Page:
Head of the Non-Communicable Diseases Division at the Coordinating Ministry for Human Development and Culture, Rama Prima Syahti Fauzi, said the main issues in the revision of PP 109 were advertising regulations, legal voids for electronic cigarettes and retail cigarette sales. In this case, the Coordinating Ministry for Human Development and Culture approved the revision that is currently being discussed by the Health Ministry. “The Coordinating Ministry for Human Development and Culture is all in unison. Everything has to be revised,” he said.

Rama said he was concerned about the high rate of stunting in smoking families. According to the Coordinating Ministry for Human Development and Culture, the number of stunting children reached 27.67 percent or 3.3 million children as of 2019. “The budget that should be allocated for the health of pregnant women is used to buy cigarettes,” said Rama.


‘Hiding’ behind the pandemic

The Ministry of Industry and the Ministry of Agriculture both firmly reject the efforts by the Health Ministry to revise PP 109/2012. The Ministry of Industry considers that the revision is not appropriate in the midst of the Covid-19 pandemic. “Revision of the government regulation is not appropriate at the moment. We are still facing the pandemic, and the situation of the Tobacco Products Industry (IHT) is also going down. For now, the focus should be on economic recovery,” said the Director General of Agro Industry at the Ministry of Industry, Abdul Rochim, as quoted by Antara on June 10, 2021.

A similar opinion was expressed by the Director of Seasonal Crops and Spices of the Ministry of Agriculture, Hendratmojo Bagus Hudoro. According to him, IHT’s performance last year was recorded to have decreased by 9.7 percent due to the increase in excise duty and the pandemic. “Revision of PP 109/2012 needs to be reviewed first, because it has an impact on various fields, one of which is the national economy. The government is currently implementing an economic recovery program until 2023,” said Hendratmojo on Monday, June 21, 2021.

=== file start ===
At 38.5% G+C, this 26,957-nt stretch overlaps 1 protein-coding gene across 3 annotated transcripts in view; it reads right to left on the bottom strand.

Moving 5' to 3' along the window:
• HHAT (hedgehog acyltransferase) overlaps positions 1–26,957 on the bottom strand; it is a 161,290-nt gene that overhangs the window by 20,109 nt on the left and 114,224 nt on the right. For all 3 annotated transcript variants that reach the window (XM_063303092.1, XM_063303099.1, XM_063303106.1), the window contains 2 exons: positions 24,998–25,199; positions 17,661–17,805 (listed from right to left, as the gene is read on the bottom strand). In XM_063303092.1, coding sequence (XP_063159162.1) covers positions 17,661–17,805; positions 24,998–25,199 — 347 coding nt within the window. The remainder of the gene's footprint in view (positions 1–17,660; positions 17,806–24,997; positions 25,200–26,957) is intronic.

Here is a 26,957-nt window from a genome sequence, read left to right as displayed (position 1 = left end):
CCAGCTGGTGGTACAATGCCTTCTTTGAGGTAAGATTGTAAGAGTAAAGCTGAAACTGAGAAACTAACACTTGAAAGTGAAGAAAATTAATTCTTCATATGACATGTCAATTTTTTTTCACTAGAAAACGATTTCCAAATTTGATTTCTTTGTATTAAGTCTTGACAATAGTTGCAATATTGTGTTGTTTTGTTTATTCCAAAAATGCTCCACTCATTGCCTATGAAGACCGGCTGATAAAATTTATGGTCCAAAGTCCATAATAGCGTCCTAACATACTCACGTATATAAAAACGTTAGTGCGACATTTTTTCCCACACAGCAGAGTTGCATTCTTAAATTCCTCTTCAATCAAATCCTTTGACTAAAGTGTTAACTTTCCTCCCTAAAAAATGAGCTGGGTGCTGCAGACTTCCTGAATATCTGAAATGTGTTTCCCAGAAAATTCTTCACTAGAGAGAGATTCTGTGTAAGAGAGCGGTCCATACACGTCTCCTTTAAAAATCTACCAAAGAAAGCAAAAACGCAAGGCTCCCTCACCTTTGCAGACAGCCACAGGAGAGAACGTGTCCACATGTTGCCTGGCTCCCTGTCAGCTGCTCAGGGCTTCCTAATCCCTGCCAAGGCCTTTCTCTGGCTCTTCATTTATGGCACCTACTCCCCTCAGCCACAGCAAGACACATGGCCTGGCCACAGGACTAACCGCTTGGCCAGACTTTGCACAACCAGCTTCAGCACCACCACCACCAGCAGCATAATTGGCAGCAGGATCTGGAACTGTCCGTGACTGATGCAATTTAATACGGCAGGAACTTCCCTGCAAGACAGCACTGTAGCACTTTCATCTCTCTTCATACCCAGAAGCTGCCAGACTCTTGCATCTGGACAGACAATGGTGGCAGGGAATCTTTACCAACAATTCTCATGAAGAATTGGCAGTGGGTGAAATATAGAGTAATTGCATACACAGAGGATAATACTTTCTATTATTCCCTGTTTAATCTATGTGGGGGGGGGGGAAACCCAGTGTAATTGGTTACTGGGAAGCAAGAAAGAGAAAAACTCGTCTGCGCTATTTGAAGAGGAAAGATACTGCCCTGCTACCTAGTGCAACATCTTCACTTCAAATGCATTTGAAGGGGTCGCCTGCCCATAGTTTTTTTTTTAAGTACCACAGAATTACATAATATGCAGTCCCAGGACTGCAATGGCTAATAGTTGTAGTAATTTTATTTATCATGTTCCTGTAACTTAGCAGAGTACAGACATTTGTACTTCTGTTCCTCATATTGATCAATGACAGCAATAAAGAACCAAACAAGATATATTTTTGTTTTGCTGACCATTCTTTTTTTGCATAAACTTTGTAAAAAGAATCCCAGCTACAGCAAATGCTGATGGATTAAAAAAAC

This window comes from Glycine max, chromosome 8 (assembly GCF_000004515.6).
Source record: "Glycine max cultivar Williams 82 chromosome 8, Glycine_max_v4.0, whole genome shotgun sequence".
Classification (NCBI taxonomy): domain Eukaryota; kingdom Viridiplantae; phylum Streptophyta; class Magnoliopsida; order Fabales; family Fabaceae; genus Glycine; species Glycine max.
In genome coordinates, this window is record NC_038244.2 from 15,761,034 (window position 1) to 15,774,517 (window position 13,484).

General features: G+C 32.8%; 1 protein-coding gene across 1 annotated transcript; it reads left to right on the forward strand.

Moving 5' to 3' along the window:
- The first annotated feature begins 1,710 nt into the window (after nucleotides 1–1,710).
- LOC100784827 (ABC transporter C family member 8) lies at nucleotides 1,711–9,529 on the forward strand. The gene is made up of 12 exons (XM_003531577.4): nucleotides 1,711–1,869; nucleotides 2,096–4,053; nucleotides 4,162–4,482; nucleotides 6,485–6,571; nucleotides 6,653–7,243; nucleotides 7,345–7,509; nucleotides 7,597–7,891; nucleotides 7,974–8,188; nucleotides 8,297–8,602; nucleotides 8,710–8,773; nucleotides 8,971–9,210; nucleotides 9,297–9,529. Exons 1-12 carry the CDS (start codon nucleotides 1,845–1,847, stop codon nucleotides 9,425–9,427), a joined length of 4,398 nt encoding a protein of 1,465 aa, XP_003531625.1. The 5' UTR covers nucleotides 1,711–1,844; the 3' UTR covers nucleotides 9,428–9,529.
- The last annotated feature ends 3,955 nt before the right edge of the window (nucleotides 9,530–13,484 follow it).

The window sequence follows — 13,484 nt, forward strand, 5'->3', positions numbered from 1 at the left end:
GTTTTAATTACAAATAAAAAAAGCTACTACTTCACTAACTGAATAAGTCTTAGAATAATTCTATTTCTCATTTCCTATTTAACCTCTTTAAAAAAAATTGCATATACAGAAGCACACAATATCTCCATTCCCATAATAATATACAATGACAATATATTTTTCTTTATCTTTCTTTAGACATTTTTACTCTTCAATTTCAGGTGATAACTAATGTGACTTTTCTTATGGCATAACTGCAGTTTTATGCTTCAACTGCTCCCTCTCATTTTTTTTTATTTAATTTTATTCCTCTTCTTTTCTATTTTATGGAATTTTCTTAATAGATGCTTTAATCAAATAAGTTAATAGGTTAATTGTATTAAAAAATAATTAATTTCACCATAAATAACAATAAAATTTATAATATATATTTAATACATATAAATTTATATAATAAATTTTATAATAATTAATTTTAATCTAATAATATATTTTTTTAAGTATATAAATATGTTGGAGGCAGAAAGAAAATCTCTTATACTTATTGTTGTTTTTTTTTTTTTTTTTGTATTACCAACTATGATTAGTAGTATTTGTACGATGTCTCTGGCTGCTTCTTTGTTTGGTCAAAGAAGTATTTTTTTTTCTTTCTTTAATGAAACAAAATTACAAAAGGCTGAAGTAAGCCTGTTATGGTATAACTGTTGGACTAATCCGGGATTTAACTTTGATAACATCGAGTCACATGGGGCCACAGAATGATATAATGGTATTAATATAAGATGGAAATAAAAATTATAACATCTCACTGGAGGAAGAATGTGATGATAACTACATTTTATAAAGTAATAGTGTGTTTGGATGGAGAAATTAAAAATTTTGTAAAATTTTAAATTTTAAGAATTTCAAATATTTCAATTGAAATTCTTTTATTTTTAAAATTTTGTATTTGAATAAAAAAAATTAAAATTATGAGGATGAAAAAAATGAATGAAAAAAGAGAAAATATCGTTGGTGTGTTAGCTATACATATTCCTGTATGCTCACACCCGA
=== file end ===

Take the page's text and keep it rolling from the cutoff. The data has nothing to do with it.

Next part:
Hendratmojo assured that the revision of PP 109/2012 would have a direct impact on farming families who had heavily relied on cigarette industry. “It’s not easy. It has to be mutually beneficial to each other,” he added.

The standpoint of the Ministry of Agriculture and the Ministry of Industry with regards to the revision of PP 109/2012 gained support by a number of organizations that are members of the Alliance of Indonesian Tobacco Society (AMTI), including the Association of Indonesian Farmers Harmony (HKTI) and the Association of Indonesian White Cigarette Producers (Gaprindo). Chairman of Gaprindo, Benny Wachjudi said the revision would not only heavily affect farmers, but also the existence of the cigarette industry. He was worried that the revision would result in a new wave of unemployment from this sector.

“We agreed to reject the revision of PP 109/2012. The Health Ministry should evaluate the implementation of PP 109/2012 and focus more on resolving the Covid-19 pandemic, instead of creating new problems,” he said.